“Red Grid” 2012 reverse glass technique 34 × 38 in 96 × 87 cm © Adam Reich. Courtesy Zürcher Studio
33 Bleecker Street , 212-777-0790
East Village / Lower East Side
September 18 - November 11, 2012
Reception: Tuesday, September 18, 6 - 8 PM
Zürcher Studio is very happy to announce Brian Belott’s second solo show at Zürcher Studio, New York. Andrew Russeth met and interviewed the artist in his studio in Brooklyn. Please find enclosed an excerpt of the interview to be published by Zürcher Studio :
“Brian Belott makes deliriously seductive paintings. Using the reverse-glass technique, he builds glitzy, and sometimes gritty, grids that sparkle and twinkle and trick the eye because of their reflectiveness, changing color depending on where and when you look at them. […] He had a number of new ones on hand, and with his typical mischievousness, he had recently begun embedding patterned girls’ socks and Silly-Bandz within those sumptuous grids.
But those paintings are just one part of his multifarious art practice, which hops nimbly across mediums. He’s amassed thousands of found photographs and arranged them into moving and hilarious books, choreographed manic and inventive dances and performances, made supremely messy, sensual wet-on-wet paintings (some stacked with food), recorded sound pieces from answering-machine tapes and records, invented languages, and produced at least one certified madcap video masterpiece. […] Belott called YouTube a “collager’s paradise,” a phrase that also perfectly fits his art, which is animated by both Matisse and the Marx Brothers, and involves collecting, cutting, slicing, and dicing existing material into a range of new forms, proffering a relentless, freewheeling, and often mysterious joie de vivre.”
After the grid paintings, the new glass paintings with the socks are a real shift. Belott explains : “I bought, on Flatbush, girls’socks so that they would have more fun patterns on them, more colors, more things to riff off of. I’m always working out polar opposites, and am really interested in mash-ups and schizophrenia. […] The original idea was to combine Agnes Martin and Liberace and to try to make beautiful minimal paintings but make them with this glitzy material through the reverse-glass medium. The shininess made me develop a palette that was pearlescent, shiny and reflective. […] I wanted to counter that preciousness that was coming about, and that’s why the socks came up. […]
The other big aspect for me is making up fake languages and fake songs. […] A friend of mine, Billy, slept on the floor right here, and he wouldn’t get up, so I would come in and sing songs to him to wake him the fuck up. I would record them on a hand tape deck. And they were all fake Folkways. […] A Goosh Noosh" came from the “Waking Up Billy” album. […] One of the most influential things I ever heard was James Joyce reading a couple pages from Finnegan’s Wake, and I became obsessed with it, and I memorized a lot of it, just based on sound. […] A Goosh Noosh" came from that thing that I had mentioned about waking my friend up and making up fake languages. I think “Agoosh Noosh” has the sound of something religious.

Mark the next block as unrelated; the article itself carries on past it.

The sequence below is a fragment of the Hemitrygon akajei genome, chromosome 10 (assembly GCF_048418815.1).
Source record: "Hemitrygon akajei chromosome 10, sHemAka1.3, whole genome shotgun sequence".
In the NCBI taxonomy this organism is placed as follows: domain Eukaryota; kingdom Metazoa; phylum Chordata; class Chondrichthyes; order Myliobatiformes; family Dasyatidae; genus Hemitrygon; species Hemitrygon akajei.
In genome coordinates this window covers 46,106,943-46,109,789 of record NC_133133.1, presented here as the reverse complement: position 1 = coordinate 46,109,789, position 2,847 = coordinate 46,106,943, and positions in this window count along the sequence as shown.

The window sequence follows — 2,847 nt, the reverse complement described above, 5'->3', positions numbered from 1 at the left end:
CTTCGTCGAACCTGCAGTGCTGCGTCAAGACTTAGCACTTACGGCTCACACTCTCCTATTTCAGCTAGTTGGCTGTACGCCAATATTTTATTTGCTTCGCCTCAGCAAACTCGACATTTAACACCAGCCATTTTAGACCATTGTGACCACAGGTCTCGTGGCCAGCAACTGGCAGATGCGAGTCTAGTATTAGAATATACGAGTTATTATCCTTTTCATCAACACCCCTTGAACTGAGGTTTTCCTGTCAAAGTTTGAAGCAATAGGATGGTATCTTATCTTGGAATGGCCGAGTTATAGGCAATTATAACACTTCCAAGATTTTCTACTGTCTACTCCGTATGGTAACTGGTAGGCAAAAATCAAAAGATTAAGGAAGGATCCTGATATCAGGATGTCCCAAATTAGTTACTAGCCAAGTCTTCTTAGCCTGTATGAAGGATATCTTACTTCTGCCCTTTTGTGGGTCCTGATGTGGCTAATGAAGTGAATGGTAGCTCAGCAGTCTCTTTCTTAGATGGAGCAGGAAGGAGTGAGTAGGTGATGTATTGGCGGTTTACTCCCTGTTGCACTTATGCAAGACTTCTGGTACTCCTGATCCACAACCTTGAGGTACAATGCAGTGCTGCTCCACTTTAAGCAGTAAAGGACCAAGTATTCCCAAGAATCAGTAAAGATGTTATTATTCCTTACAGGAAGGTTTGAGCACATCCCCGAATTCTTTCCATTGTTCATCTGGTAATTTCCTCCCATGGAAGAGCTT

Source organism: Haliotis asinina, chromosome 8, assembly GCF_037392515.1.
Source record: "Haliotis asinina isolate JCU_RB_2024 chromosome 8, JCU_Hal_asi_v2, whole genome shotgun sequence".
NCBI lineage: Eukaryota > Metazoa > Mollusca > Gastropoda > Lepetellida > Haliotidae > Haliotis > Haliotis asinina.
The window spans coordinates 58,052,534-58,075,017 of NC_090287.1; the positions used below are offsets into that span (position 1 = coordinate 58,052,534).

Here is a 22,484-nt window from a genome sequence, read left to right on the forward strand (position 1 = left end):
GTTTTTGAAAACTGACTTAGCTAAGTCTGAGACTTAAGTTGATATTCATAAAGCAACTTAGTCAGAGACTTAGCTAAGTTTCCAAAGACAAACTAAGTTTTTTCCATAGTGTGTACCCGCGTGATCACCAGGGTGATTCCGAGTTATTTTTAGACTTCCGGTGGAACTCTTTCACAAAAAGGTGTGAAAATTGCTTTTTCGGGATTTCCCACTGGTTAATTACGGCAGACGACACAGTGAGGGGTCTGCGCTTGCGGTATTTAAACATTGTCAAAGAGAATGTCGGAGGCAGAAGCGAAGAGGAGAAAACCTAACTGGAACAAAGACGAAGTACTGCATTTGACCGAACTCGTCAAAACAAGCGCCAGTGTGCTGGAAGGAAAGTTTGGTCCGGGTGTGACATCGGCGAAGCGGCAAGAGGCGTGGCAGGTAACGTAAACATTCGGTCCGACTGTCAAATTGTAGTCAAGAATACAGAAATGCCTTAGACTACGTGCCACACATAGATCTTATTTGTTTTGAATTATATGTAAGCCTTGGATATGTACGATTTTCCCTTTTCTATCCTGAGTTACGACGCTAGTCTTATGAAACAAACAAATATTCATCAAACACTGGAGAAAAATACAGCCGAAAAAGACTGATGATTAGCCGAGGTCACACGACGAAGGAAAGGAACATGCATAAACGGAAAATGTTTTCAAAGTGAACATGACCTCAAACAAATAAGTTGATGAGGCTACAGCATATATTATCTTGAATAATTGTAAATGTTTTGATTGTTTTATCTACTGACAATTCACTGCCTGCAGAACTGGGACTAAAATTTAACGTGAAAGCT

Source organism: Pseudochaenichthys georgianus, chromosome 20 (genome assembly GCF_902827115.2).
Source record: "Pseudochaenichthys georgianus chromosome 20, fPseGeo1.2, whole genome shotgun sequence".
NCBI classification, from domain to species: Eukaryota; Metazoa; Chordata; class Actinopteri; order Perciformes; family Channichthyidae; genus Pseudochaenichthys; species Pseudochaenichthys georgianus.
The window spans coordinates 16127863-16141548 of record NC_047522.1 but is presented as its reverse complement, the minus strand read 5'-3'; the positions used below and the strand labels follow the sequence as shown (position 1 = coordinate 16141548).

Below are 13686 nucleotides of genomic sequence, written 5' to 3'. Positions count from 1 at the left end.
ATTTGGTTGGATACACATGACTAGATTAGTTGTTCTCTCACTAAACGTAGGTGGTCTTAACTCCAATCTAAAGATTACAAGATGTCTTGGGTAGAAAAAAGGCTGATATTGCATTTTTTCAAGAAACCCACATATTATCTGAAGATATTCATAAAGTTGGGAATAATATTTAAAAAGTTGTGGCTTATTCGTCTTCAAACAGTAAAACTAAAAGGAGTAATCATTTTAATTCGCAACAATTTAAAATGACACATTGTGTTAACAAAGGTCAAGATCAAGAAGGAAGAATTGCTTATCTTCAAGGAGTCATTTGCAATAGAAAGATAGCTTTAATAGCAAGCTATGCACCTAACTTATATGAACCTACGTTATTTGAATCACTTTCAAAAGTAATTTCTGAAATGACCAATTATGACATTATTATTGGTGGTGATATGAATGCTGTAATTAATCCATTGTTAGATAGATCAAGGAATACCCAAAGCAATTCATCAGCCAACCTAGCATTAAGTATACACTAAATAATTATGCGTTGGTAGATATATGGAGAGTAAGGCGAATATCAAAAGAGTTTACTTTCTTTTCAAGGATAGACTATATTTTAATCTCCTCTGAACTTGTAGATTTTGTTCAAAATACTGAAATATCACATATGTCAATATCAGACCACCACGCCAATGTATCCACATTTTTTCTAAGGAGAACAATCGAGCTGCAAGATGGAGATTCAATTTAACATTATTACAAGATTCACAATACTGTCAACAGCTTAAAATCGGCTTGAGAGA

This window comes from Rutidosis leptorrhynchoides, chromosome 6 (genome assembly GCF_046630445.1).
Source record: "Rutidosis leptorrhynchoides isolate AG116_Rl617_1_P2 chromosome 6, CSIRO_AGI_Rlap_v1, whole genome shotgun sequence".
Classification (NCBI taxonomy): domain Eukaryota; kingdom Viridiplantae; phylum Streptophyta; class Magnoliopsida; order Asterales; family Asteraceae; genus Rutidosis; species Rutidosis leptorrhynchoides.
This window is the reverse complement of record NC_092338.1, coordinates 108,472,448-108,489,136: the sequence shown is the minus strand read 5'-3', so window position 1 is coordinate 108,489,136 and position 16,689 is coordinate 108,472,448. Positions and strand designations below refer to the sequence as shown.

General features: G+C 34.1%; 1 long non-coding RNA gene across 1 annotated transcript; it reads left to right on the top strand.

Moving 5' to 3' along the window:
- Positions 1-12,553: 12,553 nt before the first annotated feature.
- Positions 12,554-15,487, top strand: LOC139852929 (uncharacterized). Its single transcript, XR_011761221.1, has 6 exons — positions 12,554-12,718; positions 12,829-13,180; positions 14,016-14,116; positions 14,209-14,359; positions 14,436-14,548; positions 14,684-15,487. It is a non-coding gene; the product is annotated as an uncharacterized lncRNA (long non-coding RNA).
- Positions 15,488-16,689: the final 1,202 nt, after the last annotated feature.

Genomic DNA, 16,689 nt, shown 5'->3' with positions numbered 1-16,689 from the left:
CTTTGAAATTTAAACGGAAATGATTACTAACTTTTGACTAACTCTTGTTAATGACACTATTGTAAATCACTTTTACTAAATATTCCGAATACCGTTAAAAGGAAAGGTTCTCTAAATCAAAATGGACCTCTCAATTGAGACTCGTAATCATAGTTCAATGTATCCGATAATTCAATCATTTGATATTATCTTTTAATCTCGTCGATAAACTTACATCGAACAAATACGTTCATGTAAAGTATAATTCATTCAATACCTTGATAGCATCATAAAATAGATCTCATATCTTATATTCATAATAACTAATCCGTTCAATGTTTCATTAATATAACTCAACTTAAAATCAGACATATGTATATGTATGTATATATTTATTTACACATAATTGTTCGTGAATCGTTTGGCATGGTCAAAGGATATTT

A Goosh Noosh, catalogue, interview by Andrew Russeth-August 15, 2012, Zürcher Studio NY, 2012
Brian Belott lives and works in New York, NY. He attended Cooper Union for his MFA but was thrown out in 1994. He then attended SVA and received his BFA in 1995. Belott’s selected solo shows include: in 2011, “Congo Guac” at Galerie Zürcher, Paris; in 2010, “The Joy of File” at Zürcher Studio, NY; in 2007, “Swirly Music” at CANADA, NY. His selected group exhibitions include: in 2012, “This is How my Brain Works” at Radiator Gallery, NY; in 2011, “Go Figure” curated by Eddie Martinez at DODGEgallery, NY; “Paper A-Z” at Sue Scott Gallery, NY ; “DADARHEA” at Canada Gallery, NY ; in 2010, “Salad Days” at The Journal, BK; in 2009, “The Living and the Dead” at Gavin Brown, NY; in 2008, “Book/Shelf” at MoMA, NY, among others. His work is a part of the Museum of Modern Art’s permanent collection, and he has been reviewed in the NY Times and The New Yorker, Art in America among others.